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SSE to close unit at Fiddler’s Ferry

Tim Dixon Tim Dixon Team Lead
20th March 2019

SSE’s announcement to close a unit at its Fiddler’s Ferry coal-fired power station has come as little surprise as challenging market conditions continue for the technology, and the government remains committed to phasing out coal-fired generation by 2025.

The Fiddler’s Ferry plant in Warrington, Cheshire, has a capacity of almost 2GW – the unit to be closed has a capacity of 485MW. The remaining three units at the plant will continue to operate as normal.

This is the second coal closure announcement this year, following EDF’s decision in February to close its 2GW Cottam plant from September 2019. Once both Cottam and the unit at Fiddler’s Ferry are closed, GB will have approximately 8.4GW of remaining coal capacity, significantly below the 23GW on the system as recently as 2012. Remaining coal plants will include RWE’s Aberthaw (1.6GW), Drax Units 5 and 6 (each 645MW), Uniper’s Ratcliffe (2.0GW), EDF’s West Burton 2.0GW, and the remaining Fiddler’s Ferry units (1.5GW).

What’s driving the decline in coal?

It’s no secret that the economics for coal-fired power generation in GB are deteriorating, as gas-fired plant and an ever-increasing volume of renewables capacity displaces the technology in the electricity mix and leads to reduced running hours and revenues.

The first and foremost reason for unfavourable economic conditions has been rising carbon prices. Emitters in the UK face a total carbon price that is made up of the EU Emissions Trading Scheme (ETS), plus the UK’s carbon price support (CPS). With the CPS set at £18/t until 2022, and EU ETS carbon prices currently trading at ~£19/t, the total price for emissions is ~£37/t. As coal-fired plant emit more than any other technology in the electricity mix, they are impacted the most and the reality is that coal can’t live with carbon prices at this level.

Figure 1 shows the declining clean dark spread (CDS) over time. The CDS is the theoretical profitability of a coal-fired power station, accounting for the cost of fuel inputs and emitting carbon. Recently, the CDS has turned negative and effectively means that coal stations would operate at a loss on the wholesale market, which has led to record low levels of output.

Furthermore, the gas market is in backwardation. This means that gas contracts for delivery further in the future are trading at a lower price than contracts for delivery in the near-term. This will act to push coal further out of merit, with gas-fired plant becoming more economically favourable relative to coal.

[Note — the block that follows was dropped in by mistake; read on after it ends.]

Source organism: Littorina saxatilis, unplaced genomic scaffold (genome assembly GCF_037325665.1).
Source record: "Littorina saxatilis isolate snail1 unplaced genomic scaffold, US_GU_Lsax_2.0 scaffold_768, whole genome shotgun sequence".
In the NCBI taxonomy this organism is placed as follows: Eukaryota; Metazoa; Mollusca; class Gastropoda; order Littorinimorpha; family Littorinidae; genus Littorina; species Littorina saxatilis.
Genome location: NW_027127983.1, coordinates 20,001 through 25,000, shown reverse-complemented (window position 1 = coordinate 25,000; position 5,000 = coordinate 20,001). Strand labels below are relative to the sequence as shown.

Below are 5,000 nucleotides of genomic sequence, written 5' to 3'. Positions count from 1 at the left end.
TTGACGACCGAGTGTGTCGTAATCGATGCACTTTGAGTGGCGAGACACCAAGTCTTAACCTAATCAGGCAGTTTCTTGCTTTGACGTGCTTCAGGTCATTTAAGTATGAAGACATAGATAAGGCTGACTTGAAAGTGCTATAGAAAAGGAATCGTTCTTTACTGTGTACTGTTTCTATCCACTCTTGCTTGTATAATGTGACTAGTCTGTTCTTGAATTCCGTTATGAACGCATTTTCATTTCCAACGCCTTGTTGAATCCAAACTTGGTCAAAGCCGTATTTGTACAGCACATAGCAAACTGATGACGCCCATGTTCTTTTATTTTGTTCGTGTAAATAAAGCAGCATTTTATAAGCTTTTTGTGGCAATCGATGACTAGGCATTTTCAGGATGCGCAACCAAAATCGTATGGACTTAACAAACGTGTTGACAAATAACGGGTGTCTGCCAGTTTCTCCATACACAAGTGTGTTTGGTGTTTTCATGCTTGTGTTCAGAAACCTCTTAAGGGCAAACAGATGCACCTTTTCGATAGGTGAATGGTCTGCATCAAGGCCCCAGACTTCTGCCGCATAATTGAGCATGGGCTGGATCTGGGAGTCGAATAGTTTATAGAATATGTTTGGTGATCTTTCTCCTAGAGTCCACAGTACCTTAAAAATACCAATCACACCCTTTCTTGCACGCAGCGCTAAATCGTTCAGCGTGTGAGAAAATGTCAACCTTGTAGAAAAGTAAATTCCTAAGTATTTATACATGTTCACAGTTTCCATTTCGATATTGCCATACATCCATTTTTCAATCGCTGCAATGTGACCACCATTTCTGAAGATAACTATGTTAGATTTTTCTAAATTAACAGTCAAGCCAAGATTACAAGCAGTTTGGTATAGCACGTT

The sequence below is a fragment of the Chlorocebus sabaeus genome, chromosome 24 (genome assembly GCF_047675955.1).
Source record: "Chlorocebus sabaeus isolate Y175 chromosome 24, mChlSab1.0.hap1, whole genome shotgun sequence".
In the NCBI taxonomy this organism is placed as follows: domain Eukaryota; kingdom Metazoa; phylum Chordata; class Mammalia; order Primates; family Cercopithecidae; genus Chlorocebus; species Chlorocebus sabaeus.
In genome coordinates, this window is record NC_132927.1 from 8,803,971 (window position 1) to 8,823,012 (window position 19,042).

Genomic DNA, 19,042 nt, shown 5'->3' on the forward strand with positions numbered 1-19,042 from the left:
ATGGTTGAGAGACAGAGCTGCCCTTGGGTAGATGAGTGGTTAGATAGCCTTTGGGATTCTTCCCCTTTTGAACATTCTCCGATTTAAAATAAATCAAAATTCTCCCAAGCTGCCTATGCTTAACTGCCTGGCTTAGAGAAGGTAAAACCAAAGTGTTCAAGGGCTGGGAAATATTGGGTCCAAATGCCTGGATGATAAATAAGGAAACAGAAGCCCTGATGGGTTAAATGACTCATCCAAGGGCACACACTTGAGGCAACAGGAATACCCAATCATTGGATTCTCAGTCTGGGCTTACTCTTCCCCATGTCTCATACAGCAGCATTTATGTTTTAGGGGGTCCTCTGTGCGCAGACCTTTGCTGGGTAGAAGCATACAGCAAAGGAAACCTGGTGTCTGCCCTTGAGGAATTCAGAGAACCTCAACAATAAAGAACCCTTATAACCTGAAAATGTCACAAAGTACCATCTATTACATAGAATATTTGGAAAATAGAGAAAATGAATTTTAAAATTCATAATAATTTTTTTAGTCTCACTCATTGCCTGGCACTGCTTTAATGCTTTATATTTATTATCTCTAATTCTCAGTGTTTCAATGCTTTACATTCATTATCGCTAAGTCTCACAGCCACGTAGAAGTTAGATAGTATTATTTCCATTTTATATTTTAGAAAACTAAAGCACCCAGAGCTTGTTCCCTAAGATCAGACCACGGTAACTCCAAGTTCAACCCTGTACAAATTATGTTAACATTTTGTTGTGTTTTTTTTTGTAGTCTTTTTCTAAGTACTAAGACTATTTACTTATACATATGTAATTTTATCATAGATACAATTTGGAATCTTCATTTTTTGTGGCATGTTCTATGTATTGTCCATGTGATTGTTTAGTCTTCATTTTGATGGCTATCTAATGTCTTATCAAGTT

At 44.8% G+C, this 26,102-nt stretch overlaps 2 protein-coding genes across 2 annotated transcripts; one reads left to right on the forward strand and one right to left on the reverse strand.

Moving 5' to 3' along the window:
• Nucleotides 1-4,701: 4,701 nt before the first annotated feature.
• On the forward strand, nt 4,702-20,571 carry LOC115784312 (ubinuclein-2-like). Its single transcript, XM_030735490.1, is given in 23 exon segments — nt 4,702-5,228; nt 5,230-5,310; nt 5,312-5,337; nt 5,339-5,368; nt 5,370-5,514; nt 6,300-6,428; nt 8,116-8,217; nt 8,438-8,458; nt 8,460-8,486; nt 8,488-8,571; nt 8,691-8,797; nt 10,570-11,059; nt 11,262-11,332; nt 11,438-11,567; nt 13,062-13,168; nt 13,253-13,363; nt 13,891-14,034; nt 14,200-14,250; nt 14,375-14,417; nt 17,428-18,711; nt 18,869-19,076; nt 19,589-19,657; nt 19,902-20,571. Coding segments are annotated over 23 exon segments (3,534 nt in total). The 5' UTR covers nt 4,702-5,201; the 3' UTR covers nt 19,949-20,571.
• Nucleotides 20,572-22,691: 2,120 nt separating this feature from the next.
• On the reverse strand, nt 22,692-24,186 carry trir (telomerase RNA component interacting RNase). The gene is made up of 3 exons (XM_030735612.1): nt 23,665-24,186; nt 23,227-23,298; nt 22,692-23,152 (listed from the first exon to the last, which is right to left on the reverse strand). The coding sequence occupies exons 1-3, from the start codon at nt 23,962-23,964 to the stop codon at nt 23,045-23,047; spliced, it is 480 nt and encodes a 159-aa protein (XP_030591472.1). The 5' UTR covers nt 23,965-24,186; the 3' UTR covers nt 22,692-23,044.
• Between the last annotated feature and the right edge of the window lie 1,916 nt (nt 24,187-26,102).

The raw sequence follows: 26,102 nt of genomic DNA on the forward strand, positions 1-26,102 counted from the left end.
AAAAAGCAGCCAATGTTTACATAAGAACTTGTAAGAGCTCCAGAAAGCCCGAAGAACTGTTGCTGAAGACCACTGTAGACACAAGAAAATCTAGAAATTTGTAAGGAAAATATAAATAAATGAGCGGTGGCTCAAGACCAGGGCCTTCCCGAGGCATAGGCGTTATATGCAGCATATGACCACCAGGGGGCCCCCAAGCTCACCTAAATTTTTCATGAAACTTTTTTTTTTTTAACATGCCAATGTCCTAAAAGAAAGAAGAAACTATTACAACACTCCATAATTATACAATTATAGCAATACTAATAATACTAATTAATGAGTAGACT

The Capacity Market (CM) has also meant that, despite declining running hours for coal, stations have been able to stay open and provide electricity to the system when demand is high. SSE’s Fiddler’s Ferry plant has three contracts currently in place to provide electricity capacity from October 2017 to September 2019. However, all four units are without agreements for future delivery years but have prequalified for the upcoming T-1 auction.

We estimate that a coal-fired power station will need at least £20/kW in CM auctions to break even – well in excess of the clearing price in the last T-1 auction of £6/kW – a fact that will certainly be factored into any decision when closing a plant. However, other factors have been keeping the remaining coal plant online, including system services, ancillary services, the option value (i.e. the ability to capture better prices if prevailing market conditions change) of generators, and deferring the costs of decommissioning.

Negligible impact on system security, for now

Government’s commitment to close all unabated coal by 2025 is playing out, as higher carbon prices, increasing levels of renewables capacity, prevailing conditions in the gas market, and low CM clearing prices have deteriorated the economics for coal generation.

With the upcoming T-1 CM auction, expected to be held this summer, oversubscribed, we anticipate that this closure announcement will have no impact on clearing prices and have negligible impact on system security in the near term. However, it does once again raise the question of what will fill the capacity gap in the 2020s?

With coal set to be off the system by 2025, and significant uncertainties surrounding the future of nuclear in the UK following Hitachi’s announcement to suspend work at the Wylfa nuclear project and the scrapping of the planned Moorside plant in Cumbria by Toshiba, new capacity will be required.

Eyes will now turn to the upcoming Contracts for Difference auction in May, where up to 6GW of renewables capacity will be awarded contracts.